High Flocculation of Coal Washing Wastewater Using a Novel Bioflocculant from Isaria cicadae GZU6722

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VOLUME 69 , ISSUE 1 (Mar 2020) > List of articles

High Flocculation of Coal Washing Wastewater Using a Novel Bioflocculant from Isaria cicadae GZU6722

XIAO ZOU / JIALONG SUN * / JUAN LI / YANLONG JIA / TANGFU XIAO / FANLI MENG / MAOSHENG WANG / ZENGPING NING

Keywords : coal washing wastewater, Isaria cicadae, bioflocculant, APAM

Citation Information : Polish Journal of Microbiology. Volume 69, Issue 1, Pages 55-64, DOI: https://doi.org/10.33073/pjm-2020-008

License : (CC-BY-NC-ND 4.0)

Published Online: 28-February-2020

ARTICLE

ABSTRACT

Chanhua (Isaria cicadae) was known as a rare entomogenous fungus with various pharmacological activities since a long time ago in China, which has attracted considerable attention. However, less knowledge was maintained about its products as potential bioflocculants. In this work, a bioflocculant IC-1 produced by Isaria cicadae GZU6722, consisted mainly of protein (4%) and polysaccharides including neutral sugars (52.75%) and galacturonic acid (38.14%), was characterized. It presented high efficiency in flocculating coal washing wastewater, and the flocculating efficiency could reach 91.81% by addition of 24 mg l–1 IC-1 compared to the addition of 60 mg l–1 APAM (anionic polyacrylamide) under the same treatment conditions. The highest flocculating efficiency reached 95.8% in the presence of 2% CaCl2. Compared to APAM, the flocculating efficiency of coal washing wastewater by IC-1 varied little with the increasing dosage. Although the flocs in the APAM-assisted sediment were larger than that in the IC-1-assisted sediment after 1 min of sedimentation, few flocs were still found in the supernatant of both treated samples after 10 min of sedimentation. More interestingly, it was observed under the microscope that the flocs in the IC-1-assisted sediments were more compact than that in the APAM-assisted sediments, suggesting that polymer bridging might take place after IC-1 was added into the coal washing wastewater. The evaluation of costs indicated that the use of IC-1 to treat the coal-washing wastewater may be an economical and feasible way to avoid the extra cost for post-treatment of conventional flocculants.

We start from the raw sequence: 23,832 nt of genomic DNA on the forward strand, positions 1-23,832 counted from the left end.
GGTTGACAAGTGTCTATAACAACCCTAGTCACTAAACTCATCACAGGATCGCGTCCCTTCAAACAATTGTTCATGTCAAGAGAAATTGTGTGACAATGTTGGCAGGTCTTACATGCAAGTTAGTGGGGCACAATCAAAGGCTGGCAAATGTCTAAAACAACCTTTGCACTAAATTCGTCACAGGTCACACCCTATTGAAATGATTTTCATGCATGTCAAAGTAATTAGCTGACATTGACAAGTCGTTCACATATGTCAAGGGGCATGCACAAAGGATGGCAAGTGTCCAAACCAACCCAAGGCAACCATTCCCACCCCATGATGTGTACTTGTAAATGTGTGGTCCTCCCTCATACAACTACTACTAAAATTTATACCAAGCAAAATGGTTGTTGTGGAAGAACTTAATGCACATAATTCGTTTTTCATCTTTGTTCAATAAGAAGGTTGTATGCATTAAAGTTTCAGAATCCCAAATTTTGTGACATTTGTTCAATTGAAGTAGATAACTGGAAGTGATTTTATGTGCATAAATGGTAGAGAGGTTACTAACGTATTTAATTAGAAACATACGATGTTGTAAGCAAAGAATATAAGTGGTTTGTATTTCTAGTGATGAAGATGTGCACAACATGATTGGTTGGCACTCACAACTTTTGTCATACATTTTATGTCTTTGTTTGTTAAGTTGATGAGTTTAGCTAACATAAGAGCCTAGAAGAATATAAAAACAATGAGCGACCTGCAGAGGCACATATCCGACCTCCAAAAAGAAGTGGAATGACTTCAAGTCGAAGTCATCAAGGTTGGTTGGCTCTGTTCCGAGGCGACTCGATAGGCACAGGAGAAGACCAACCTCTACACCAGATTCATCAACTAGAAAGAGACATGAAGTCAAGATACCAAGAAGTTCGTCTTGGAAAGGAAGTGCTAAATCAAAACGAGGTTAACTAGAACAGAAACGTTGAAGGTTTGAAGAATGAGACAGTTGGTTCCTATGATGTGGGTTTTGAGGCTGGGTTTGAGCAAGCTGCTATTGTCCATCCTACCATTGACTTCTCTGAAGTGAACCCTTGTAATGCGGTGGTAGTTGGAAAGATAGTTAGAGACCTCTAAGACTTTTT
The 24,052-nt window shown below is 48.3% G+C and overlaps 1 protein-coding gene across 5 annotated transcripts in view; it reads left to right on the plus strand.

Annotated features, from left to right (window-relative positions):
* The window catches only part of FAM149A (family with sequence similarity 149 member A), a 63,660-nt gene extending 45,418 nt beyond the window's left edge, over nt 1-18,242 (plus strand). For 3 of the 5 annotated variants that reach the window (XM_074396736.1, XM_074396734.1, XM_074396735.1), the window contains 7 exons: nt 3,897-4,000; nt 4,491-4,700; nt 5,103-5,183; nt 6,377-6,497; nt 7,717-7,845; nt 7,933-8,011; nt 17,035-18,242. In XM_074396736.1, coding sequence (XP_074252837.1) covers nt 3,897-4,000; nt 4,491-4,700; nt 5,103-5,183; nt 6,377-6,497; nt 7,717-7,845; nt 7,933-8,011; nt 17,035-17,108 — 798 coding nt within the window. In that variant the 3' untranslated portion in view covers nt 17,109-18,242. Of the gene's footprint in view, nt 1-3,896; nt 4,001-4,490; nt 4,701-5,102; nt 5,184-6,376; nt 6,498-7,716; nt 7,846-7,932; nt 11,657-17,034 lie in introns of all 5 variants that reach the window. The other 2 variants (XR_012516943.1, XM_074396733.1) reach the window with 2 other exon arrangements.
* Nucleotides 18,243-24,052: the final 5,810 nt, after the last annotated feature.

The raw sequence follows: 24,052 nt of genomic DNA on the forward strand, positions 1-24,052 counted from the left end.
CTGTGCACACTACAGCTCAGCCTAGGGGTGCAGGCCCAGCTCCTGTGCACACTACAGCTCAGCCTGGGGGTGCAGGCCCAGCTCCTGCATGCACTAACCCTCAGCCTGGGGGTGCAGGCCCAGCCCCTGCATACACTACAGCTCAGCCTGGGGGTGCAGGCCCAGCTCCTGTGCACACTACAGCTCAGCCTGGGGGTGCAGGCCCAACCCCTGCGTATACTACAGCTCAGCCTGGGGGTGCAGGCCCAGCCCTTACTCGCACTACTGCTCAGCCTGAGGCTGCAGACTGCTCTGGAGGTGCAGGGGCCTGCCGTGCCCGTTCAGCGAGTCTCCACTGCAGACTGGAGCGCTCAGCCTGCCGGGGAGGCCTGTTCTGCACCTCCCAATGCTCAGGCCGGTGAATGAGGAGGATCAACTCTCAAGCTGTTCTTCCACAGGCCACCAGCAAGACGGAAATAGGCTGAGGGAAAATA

Introduction

Coal is one of the most important global energy resources and comprises the majority of China’s energy economy. However, coal mining and its use in energy applications have resulted in considerable ecological issues. Coal washing wastewater is the tailwater of wet coal washing in coal processing, which contains large amounts of silt and slime with a typical characteristic of dark black color (Kirk et al. 2003; Yan et al. 2012). The vicinity of the coal mine has caused serious environmental pollution, and coal washing wastewater is one of the main sources of pollution in the coal industry, and increases public environmental attention (Lemly 2018). Coal washing wastewater is a colloidal suspension that can remain stable for months. It contains small particles that do not undergo gravitational sedimentation and their surface negative charge prevents them from colliding with each other and forming bigger flocs, which can settle easily (Yan et al. 2012; Thiruvenkatachari et al. 2016; Kapse et al. 2017). Consequently, the recycling and reuse of post-treatment effluent can be an efficient approach to reduce the volume of effluent that is discharged into environments. China is one of the largest coal-producing countries in the world (IEA 2018), and is facing with the intractable problem of remediating coal washing wastewaters produced daily. The removal of suspended solids (SS) from wastewaters could relieve environmental burdens from discharge, and also help to increase coal production (Duong et al. 2000). Coal washing wastewaters require massive amounts of flocculants (Wang et al. 2017), thus the efficient and environmentally friendly bioflocculants would be of significant advantage.